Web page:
Why can't we have this kind of Indiana Jones type fun? There are some good reasons. Let's talk context first. Artifacts by themselves may provide a tiny bit of information. The style of a projectile point or a bone tool will let an archaeologist peg it to a broad time period. But that's all. On the other hand, artifacts in their complete context begin to tell us something. The relationship of point or tool to a tipi ring, to trail ruts, to soil and ash layers, to sources of water, to fire-cracked rocks, to other remaining tools or lithic scatters, or to surviving bones and seeds begins to provide professionals with a substantive picture to analyze. Most components of prehistoric sites are buried beneath more recent soil layers. Professional excavation is painstakingly careful so that the relationships among artifacts, soil, and other artifacts can be documented and studied. Prehistoric sites are, in fact, like a multi-layered salad in which the location of every ingredient is important for the recipe to be understood. In other words, the context of any manmade or man-affected material explains far more than the item itself ever will.

While an archaeologist enjoys excavating sites, he's not going to do very much of it himself. Archaeologists anticipate that technology will keep improving our ability to "see" what is in the ground without disturbing the site. They want to keep research options open for their successors. The principle of preserving prehistoric materials in context explains why federal and state laws prohibit the public from disturbing any archaeological evidence on public land. Those same laws require an archaeologist to obtain a permit before disturbing the ground. They must present a plan that justifies removing artifacts or disturbing their context.

We also need to talk about consideration and respect. The artifacts that we find on Montana fields or in our river bottoms are not just evidence waiting for professional examination. They are the remains of someone's life. They are the keepsakes and the mementos of real people and cultures. We understand so clearly the power of our own grandparents' letters or paintings or dishes. Our consideration for prehistoric artifacts needs to be built on the possibility that these items are powerful to people now. Whatever respect we want to be accorded to our own family treasures, we will want to give to those of others.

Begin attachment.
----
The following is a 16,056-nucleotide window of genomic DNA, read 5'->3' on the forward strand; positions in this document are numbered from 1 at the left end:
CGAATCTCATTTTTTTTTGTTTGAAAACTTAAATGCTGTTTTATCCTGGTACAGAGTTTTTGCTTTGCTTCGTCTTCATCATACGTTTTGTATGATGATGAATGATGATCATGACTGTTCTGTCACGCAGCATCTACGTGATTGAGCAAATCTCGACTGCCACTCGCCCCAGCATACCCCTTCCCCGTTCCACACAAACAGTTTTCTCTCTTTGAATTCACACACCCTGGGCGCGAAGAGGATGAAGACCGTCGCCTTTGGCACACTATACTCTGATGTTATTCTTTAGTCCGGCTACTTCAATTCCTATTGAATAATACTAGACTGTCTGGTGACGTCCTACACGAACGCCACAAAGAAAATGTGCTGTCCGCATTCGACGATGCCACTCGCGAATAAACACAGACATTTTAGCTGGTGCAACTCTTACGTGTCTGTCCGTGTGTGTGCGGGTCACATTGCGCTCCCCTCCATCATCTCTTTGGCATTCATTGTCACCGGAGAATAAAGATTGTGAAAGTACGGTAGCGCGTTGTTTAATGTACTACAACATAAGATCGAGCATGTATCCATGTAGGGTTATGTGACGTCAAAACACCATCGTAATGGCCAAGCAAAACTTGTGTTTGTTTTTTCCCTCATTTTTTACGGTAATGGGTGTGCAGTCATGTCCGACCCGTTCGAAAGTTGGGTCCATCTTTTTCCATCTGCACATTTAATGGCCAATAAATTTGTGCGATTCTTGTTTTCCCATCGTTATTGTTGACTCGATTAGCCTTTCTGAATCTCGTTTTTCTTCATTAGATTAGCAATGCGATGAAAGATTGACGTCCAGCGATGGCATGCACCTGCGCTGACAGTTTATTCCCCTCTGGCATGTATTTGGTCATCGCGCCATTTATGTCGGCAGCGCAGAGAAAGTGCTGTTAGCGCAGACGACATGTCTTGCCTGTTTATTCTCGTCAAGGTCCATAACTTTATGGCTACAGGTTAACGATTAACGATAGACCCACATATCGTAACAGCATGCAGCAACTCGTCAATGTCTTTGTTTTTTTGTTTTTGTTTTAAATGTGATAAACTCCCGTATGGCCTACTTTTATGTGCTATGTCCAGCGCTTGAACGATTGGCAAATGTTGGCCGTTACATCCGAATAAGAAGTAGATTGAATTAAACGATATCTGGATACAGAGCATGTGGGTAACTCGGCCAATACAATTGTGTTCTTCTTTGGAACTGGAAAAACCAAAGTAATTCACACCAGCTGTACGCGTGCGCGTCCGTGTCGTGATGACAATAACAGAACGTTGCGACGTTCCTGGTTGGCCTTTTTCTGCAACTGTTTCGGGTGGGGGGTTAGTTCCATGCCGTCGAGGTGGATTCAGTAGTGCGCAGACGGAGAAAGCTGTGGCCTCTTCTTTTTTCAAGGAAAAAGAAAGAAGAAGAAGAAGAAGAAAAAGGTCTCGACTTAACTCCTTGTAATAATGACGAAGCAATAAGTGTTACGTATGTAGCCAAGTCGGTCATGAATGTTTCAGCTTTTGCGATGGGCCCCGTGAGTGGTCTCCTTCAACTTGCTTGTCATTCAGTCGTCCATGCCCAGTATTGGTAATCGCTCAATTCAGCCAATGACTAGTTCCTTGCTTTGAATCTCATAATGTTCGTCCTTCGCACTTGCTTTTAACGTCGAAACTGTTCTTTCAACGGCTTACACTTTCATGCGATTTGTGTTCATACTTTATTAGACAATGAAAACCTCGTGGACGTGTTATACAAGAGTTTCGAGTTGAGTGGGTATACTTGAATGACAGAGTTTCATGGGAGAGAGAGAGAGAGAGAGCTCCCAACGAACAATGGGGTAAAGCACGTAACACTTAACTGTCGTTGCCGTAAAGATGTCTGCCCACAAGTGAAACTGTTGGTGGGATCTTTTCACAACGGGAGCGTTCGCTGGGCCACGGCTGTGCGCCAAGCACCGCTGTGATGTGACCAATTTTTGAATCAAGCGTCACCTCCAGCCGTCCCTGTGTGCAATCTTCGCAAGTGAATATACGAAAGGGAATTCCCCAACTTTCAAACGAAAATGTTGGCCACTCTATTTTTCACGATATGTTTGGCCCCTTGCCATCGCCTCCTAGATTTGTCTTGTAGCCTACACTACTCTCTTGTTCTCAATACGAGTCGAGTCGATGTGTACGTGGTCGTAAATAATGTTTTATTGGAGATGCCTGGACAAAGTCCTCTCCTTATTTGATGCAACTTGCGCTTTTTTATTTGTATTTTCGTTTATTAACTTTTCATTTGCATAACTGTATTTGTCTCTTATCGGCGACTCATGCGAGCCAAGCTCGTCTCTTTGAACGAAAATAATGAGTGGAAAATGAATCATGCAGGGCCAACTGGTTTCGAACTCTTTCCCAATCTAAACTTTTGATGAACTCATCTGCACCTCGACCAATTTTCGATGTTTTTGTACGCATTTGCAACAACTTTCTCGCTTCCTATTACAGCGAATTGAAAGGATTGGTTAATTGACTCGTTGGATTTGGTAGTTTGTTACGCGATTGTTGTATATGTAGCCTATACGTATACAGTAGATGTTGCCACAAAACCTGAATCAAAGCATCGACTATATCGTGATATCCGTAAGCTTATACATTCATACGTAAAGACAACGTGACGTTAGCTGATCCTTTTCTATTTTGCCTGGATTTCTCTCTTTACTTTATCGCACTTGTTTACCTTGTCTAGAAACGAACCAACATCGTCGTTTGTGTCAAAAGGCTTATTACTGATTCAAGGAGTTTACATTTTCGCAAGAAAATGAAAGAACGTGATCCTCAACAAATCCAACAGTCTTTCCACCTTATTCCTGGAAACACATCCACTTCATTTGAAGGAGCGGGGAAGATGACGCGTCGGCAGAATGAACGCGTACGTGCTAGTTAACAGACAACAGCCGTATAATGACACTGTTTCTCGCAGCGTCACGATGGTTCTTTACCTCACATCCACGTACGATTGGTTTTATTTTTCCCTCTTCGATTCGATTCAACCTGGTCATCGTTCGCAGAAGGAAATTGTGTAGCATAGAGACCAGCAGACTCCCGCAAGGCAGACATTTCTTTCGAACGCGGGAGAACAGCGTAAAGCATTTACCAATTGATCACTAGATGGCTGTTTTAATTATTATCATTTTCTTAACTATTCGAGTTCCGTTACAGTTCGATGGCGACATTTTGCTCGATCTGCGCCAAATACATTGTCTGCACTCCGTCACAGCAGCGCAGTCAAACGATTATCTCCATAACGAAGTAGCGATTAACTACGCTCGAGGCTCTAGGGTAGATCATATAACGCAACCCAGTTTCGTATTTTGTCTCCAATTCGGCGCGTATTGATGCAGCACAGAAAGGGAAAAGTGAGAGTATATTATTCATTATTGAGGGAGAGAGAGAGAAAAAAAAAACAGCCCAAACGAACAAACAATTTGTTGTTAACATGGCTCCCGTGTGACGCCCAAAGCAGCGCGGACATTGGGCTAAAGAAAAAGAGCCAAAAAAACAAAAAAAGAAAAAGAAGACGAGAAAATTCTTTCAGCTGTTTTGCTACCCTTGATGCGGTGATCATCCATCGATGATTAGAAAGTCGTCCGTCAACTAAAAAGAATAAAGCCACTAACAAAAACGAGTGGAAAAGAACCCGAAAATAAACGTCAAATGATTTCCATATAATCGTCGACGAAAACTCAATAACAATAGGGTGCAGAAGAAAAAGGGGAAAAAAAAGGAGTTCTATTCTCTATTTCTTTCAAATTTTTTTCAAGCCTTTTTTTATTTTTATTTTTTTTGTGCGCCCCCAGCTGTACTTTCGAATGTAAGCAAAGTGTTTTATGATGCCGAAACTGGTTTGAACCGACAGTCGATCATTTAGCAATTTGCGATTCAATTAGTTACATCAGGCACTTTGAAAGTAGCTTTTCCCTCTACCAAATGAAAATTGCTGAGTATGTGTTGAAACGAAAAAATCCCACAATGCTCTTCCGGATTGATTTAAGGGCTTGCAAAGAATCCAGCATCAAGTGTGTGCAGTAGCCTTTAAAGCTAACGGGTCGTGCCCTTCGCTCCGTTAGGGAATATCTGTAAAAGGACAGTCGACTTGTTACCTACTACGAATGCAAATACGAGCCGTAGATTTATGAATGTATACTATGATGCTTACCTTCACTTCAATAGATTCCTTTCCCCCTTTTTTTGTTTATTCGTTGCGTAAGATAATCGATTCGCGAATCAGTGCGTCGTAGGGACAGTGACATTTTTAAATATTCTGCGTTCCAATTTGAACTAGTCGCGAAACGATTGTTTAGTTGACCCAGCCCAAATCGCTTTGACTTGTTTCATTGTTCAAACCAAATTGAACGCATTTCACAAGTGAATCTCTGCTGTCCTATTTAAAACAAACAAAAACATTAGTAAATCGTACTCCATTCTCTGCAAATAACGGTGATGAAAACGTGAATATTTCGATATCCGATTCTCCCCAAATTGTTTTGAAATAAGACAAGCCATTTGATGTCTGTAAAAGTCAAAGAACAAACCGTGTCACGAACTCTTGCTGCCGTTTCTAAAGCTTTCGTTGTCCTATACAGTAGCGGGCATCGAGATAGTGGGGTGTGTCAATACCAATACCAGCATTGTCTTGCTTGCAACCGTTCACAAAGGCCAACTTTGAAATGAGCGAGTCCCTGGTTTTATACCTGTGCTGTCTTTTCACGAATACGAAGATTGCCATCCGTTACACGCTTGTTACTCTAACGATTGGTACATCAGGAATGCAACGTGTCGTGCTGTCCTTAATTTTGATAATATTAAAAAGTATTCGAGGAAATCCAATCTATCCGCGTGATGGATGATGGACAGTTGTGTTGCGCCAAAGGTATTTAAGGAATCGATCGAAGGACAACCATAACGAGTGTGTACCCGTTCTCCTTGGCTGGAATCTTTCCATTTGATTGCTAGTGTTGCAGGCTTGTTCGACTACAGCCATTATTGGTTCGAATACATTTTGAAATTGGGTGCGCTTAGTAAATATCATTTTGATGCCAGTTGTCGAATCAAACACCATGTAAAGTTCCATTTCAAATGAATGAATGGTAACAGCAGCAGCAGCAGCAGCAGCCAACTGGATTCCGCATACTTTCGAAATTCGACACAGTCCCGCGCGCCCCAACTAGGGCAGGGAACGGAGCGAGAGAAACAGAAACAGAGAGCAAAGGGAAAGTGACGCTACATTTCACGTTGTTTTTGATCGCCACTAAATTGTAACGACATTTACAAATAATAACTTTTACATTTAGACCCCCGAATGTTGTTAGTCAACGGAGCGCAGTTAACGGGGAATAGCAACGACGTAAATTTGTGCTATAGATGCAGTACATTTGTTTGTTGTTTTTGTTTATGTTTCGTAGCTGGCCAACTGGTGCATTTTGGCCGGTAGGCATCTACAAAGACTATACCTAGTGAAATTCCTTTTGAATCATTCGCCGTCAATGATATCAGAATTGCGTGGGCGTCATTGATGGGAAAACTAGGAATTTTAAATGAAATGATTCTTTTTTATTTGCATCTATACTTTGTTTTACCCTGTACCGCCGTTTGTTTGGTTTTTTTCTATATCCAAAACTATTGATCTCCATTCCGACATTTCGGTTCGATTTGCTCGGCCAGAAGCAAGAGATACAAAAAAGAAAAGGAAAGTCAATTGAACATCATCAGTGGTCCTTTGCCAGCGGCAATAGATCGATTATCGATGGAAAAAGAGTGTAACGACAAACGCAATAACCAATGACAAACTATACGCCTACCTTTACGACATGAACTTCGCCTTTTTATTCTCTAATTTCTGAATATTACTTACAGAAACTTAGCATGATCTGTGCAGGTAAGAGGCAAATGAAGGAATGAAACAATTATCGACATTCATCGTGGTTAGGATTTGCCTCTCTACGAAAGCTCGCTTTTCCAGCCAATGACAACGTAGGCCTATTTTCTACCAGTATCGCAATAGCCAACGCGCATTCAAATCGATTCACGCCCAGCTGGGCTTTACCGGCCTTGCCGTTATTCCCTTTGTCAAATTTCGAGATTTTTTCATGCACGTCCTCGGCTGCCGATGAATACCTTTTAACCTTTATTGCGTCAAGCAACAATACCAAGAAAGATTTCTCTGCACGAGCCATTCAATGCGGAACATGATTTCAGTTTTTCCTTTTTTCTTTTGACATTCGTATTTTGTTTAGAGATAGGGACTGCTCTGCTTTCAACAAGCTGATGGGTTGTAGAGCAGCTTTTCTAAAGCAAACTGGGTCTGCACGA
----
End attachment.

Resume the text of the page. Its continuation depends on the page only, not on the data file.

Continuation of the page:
Such lifeways are similar in important ways to many peoples throughout the world, and so we draw on them in making educated guesses about deep time. Salish oral traditions say they have been in western Montana since time immemorial and this is true, in the sense that we have no memory of a time when they were not here. Oral traditions preserve an important kind of knowledge, passing on cultural understandings that help people decide who they might to be.

People digging in the earth for knowledge are generally preoccupied with insight of a different order. Archaeologists study the past by looking carefully at material evidence such as tools, bones, shelters, clothing and jewelry.

In the summer of 1927, Carl Schwachheim found something that he knew was going to create a stir. In Wild Horse Gulch, eight miles west of Folsom, New Mexico, about eight and a half feet beneath the surface, the amateur naturalist found a spear point lying amid the ribs of a bison. What was especially strange was that the bison was of a species that had been extinct for millennia. Most professional archaeologists believed that humans had not been in the Northern Hemisphere until thousands of years after those ancient beasts had vanished.1

When he knew for sure what he had found, he stopped digging. He got his camera and photographed the spear point where it lay with the bones. That picture is somewhat famous in archaeological circles. It changed our understanding of deep time.

Schwachheim next sent a telegram to professional archaeologists, asking them to come examine the site before he disturbed it any more. If the spear point had once been embedded in the bison’s flesh, it was clear that humans had hunted these beasts.

The place where he was digging had been known to the rancher who owned the land for eighteen years, but most professional archaeologists did not take reports of what had been found there seriously. Because Schwachheim left the point where he found it, the archaeologists who came in 1927 were convinced. Further excavations helped them piece together more of the story.